Tesla has sued Michigan Gov. Rick Snyder and two other officials over the state's refusal to allow the automaker's direct sales-and-service model.
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The suit was filed only days after the state government rejected Tesla's application for direct vehicle sales, Reuters reports.
Tesla does not operate franchised dealers, but instead chooses to run its own facilities, which are not allowed in Michigan—a decision that violates the company's right to due process, equal protection, and commerce, it claims.
"While customers have welcomed Tesla with open arms, groups of industry incumbents, including some dealer associations across the country, have viewed Tesla as a threat to their local monopoly power over automobile distribution," the filing said.
"Rather than try to compete with Tesla, some of these well-connected players have tried to block Tesla from local markets altogether by lobbying state legislatures for protectionist legislation," it continued.
In 2014, Michigan was among several states that banned direct consumer sales of cars by auto manufacturers. At the time, Tesla claimed it was the only company without a franchised dealer operation in the state; the EV maker's closest showroom to Detroit is in Ohio.
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"The new law was immediately recognized by the public for what it was: a highly protectionist, dealer-driven law intended to shut Tesla out of Michigan," the lawsuit says. "It was aptly dubbed the 'Anti-Tesla bill.'"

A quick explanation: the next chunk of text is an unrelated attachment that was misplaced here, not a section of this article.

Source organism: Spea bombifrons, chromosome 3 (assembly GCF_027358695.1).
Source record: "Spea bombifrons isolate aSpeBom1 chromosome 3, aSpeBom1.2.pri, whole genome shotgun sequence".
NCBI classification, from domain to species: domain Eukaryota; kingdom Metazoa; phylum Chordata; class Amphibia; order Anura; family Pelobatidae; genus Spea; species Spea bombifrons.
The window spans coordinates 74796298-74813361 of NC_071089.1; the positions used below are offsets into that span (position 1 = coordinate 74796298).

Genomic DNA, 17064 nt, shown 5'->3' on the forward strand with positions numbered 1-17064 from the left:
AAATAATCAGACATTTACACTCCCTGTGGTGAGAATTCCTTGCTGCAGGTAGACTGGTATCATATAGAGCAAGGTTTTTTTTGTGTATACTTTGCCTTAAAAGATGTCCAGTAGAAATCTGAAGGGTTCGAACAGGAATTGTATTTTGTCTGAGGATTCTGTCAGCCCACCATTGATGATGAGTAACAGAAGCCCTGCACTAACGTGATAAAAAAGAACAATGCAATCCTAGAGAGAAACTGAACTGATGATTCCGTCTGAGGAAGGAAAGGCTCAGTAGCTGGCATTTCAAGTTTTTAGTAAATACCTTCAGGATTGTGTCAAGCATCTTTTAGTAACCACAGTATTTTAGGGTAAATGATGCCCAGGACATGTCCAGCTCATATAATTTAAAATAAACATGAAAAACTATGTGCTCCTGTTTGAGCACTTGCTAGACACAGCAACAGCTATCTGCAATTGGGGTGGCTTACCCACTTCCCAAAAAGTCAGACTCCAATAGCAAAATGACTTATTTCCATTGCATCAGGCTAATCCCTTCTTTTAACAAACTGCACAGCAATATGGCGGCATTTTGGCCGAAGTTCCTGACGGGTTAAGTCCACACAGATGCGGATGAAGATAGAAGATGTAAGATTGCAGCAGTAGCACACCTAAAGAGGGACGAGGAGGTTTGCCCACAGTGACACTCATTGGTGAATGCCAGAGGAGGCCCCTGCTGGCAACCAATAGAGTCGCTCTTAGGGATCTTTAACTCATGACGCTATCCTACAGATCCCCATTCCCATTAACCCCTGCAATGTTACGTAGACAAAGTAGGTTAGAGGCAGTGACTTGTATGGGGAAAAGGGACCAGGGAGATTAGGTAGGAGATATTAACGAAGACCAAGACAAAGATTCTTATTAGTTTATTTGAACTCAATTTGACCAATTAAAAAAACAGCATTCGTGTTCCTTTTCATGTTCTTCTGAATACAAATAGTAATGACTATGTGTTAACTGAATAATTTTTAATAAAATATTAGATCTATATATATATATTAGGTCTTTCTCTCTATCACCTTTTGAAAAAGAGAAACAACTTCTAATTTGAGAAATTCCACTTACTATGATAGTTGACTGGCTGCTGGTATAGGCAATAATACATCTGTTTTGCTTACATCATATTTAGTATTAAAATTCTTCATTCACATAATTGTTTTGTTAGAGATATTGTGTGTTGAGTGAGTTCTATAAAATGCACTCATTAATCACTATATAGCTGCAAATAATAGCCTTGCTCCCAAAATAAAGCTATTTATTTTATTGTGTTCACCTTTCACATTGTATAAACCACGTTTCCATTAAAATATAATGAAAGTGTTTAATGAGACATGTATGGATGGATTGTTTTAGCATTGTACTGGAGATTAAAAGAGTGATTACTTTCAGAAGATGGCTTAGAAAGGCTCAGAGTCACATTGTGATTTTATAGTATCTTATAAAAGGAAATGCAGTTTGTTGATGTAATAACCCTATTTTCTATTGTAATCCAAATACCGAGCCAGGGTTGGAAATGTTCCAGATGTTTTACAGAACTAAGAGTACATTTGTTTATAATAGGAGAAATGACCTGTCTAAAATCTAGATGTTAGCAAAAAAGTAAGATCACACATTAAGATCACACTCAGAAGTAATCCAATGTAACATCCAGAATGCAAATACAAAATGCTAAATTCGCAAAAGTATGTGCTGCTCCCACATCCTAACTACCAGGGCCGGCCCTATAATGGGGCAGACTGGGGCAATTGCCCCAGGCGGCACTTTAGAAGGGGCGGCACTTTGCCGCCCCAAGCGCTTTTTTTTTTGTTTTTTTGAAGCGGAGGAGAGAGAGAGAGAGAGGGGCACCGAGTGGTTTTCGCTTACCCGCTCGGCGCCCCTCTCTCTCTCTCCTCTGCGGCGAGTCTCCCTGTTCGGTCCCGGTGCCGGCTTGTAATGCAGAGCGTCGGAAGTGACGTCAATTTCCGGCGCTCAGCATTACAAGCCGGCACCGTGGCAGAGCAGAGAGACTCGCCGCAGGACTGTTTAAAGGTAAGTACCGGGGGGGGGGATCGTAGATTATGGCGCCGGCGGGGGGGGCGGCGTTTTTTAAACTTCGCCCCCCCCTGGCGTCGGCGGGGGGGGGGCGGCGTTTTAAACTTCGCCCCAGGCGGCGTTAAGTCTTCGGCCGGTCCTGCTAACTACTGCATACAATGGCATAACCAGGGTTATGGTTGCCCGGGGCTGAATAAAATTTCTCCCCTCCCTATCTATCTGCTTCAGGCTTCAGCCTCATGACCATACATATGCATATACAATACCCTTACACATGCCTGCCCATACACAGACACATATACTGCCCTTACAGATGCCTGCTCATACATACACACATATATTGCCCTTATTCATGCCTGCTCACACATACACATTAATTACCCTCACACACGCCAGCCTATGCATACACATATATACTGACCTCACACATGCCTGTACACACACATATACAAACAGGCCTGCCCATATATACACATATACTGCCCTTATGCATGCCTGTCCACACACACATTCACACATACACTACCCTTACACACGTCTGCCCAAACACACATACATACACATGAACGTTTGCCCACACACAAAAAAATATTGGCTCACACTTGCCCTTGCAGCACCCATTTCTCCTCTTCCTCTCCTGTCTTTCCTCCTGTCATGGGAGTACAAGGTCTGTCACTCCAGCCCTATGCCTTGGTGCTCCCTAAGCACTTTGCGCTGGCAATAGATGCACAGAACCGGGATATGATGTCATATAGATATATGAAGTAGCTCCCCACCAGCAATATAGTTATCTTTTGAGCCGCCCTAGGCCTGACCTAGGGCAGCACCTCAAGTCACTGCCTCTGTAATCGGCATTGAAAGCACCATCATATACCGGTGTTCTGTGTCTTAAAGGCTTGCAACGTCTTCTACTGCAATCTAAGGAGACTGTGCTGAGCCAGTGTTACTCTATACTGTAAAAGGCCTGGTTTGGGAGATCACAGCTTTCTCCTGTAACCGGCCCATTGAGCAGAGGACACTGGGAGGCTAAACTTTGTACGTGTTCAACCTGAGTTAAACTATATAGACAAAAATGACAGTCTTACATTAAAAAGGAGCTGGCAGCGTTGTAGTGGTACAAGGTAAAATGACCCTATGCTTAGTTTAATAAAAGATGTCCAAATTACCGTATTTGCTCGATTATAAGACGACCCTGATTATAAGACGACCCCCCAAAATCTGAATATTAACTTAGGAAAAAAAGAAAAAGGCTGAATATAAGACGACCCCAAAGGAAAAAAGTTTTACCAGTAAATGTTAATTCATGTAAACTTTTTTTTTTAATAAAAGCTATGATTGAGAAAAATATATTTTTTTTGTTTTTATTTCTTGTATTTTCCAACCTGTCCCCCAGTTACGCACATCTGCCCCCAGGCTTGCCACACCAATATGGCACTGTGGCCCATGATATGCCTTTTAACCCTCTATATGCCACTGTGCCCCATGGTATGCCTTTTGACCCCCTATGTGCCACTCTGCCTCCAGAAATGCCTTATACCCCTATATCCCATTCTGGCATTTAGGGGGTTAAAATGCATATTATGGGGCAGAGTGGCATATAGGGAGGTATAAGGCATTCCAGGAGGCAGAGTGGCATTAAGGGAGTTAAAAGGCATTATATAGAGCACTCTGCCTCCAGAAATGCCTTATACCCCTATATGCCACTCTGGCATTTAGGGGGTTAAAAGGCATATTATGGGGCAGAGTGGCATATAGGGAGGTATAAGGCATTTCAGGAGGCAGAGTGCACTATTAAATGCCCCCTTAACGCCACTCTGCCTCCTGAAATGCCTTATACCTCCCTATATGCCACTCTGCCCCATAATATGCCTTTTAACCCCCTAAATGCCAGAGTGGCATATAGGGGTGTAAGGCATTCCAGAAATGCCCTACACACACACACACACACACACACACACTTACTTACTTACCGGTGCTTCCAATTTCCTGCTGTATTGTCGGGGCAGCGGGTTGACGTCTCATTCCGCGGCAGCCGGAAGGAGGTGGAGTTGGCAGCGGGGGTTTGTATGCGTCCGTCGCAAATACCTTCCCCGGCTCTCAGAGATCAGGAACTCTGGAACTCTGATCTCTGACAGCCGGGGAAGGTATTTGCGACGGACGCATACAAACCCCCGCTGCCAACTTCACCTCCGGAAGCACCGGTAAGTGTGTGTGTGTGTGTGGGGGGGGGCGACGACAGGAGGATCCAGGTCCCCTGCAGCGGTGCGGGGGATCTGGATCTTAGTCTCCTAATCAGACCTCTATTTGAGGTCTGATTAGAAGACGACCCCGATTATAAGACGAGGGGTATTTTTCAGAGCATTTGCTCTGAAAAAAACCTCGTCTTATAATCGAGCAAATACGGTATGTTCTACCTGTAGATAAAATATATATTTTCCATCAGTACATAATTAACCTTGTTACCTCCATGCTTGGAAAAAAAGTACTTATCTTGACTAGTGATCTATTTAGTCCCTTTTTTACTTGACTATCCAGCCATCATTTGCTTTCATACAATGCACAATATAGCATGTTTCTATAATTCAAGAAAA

In November, Elon Musk & Co. submitted two applications—one for a vehicle dealer license (required to sell new and used cars in the state) and one to register a vehicle repair facility (required to service cars in the state). Last month, the Michigan Department of State formally denied the dealer license; the application for a used vehicle dealer license remains pending.
A representative from Snyder's office told PCMag that the governor does not comment on pending litigation. Tesla did not immediately respond to a request for comment.
Musk, meanwhile, teased the Oct. 28 unveiling of a new Tesla/SolarCity solar roof, with integrated Powerwall 2.0 battery and charger. Tesla recently acquired SolarCity in a $2.6 billion deal, which aims to use the alternative energy source as a primary charging capacity for its electric vehicles.